Chris Bladin’s research indicates soft boots result in fewer injuries at the entry level, and having “begun” in both recently, I found the soft boots easier. All-round boards such as the Kemper Freestyle range are good learning boards, and Wellsmore’s Ski Hire in the middle of the Jindabyne shopping centre has an excellent range of boards and hire boots, one of the best in the mountains, making it a good first stop on your way to becoming a radical shredder.

A day’s hire costs $30. (Wow, that was expensive! 33 year’s later you can hire for $50 a day from Ski Co Cooma for example)

Down at Mt Buller last weekend those who have already made the grade were gathered for the first round of the 1990 Sim’s Australian Titles. As with Freestyle, Buller has been the leader in welcoming the new sport, being the first Australian resort to put in a halfpipe.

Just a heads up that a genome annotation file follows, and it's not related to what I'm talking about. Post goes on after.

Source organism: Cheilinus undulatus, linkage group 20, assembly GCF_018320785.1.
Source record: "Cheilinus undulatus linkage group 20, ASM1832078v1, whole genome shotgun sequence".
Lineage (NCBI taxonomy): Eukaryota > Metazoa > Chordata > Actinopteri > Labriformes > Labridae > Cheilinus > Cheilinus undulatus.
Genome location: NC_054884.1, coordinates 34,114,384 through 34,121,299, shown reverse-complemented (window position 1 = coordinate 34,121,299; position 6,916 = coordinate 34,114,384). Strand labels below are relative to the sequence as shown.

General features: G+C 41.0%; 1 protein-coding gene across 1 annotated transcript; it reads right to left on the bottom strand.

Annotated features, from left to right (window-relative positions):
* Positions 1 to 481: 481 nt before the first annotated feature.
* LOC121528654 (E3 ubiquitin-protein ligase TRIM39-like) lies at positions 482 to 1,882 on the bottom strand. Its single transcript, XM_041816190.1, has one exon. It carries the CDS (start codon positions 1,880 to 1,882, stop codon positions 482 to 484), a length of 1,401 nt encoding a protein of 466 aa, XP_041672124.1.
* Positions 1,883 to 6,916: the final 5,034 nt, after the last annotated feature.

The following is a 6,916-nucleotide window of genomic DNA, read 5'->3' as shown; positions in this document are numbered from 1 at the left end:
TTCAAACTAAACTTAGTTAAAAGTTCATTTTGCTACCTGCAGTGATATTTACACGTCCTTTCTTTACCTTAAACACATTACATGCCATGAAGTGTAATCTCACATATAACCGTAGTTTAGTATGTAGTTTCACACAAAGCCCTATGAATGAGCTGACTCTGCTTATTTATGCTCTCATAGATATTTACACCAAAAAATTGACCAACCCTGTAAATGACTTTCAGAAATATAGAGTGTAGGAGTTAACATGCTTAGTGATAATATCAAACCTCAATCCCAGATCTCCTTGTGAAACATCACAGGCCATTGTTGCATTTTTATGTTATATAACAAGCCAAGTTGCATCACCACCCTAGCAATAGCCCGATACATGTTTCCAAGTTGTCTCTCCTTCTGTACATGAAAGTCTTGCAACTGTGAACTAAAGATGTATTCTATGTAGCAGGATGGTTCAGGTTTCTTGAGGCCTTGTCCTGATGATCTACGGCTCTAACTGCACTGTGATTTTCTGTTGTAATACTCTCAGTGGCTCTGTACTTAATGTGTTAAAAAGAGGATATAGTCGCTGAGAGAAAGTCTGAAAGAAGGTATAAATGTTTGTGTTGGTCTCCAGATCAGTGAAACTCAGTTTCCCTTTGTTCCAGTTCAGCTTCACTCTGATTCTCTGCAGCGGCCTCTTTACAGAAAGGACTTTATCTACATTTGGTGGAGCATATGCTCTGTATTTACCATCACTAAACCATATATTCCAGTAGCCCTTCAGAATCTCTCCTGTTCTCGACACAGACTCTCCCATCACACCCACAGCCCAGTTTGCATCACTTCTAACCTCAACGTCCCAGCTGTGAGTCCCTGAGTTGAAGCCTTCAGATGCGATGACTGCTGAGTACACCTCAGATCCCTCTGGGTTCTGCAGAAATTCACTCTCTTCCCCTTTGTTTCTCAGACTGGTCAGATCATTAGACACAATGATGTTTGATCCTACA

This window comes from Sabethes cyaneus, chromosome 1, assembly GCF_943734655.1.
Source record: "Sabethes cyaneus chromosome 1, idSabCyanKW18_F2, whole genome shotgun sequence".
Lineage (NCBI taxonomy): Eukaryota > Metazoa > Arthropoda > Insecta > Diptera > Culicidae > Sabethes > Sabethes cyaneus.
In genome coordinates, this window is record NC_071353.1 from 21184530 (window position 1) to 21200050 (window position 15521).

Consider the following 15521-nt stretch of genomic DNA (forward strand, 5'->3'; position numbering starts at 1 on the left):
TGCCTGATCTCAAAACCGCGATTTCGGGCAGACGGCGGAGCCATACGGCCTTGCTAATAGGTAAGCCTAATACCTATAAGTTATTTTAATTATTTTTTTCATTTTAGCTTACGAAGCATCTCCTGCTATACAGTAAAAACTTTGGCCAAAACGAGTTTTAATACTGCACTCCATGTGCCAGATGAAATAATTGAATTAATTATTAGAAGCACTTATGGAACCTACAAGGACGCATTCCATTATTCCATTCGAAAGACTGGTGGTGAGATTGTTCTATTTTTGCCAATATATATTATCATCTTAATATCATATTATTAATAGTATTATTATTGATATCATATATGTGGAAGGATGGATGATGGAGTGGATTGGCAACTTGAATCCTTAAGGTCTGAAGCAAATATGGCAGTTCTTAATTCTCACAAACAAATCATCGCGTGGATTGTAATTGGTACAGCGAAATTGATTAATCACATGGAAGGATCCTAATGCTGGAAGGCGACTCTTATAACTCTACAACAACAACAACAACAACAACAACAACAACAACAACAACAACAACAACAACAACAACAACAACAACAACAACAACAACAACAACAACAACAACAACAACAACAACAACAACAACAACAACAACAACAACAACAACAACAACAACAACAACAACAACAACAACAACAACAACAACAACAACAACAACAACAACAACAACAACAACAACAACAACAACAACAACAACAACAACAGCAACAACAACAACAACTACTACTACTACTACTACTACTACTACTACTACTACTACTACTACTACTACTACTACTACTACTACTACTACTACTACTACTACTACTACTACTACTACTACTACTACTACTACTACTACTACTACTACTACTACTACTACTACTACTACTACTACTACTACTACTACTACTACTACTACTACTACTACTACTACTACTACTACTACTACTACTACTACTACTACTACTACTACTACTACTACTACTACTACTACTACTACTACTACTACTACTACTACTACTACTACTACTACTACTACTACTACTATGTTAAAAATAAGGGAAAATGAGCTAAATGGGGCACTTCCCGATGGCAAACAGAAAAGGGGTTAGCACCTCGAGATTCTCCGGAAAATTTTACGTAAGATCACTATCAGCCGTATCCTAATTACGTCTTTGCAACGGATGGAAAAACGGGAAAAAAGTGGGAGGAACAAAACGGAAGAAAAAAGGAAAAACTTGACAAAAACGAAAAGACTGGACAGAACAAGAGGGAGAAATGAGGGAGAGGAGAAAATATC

Events included dual-slalom, “free expression” and on Sunday the half-pipe, which featured some spectacular manoeuvres off the walls led by Dave Kelly’s twisting somersaults.

Dave competed with good results on the international circuit last northern winter, but he told me sponsorship is hard to come by. Certainly snowboard events make good spectating, at least when the best competitors are on show, and their future looks fairly rosy.

So forget your age, and give it a try: I noticed in the latest International Snowboarding an article on a 53-year-old rider. Given the high entry cost, chances are older people will be better able to afford it, too.

PS #1: not long after this column appeared I started editing ski mags as well as doing and needed to rapidly up my crappy ski skills to keep up with talent, so I never did get back into boarding much. Fat skis came along and meant powder was as easy on skis as a board too. But you never know, maybe next year in Japan I’ll have another lash with some of the grandkids..

PS #2: stay tuned for our feature on one of those never-going-to-get-old originals who is still rocking after 69 seasons teaching boarding to the World, Ash Mueller. He just cleaned up again at the Hotham Boardrider’s annual banked slalom.

At Hotham boarding kicked off thanks to the pow and the legend instructors like Ash Muller © Ash Muller Archives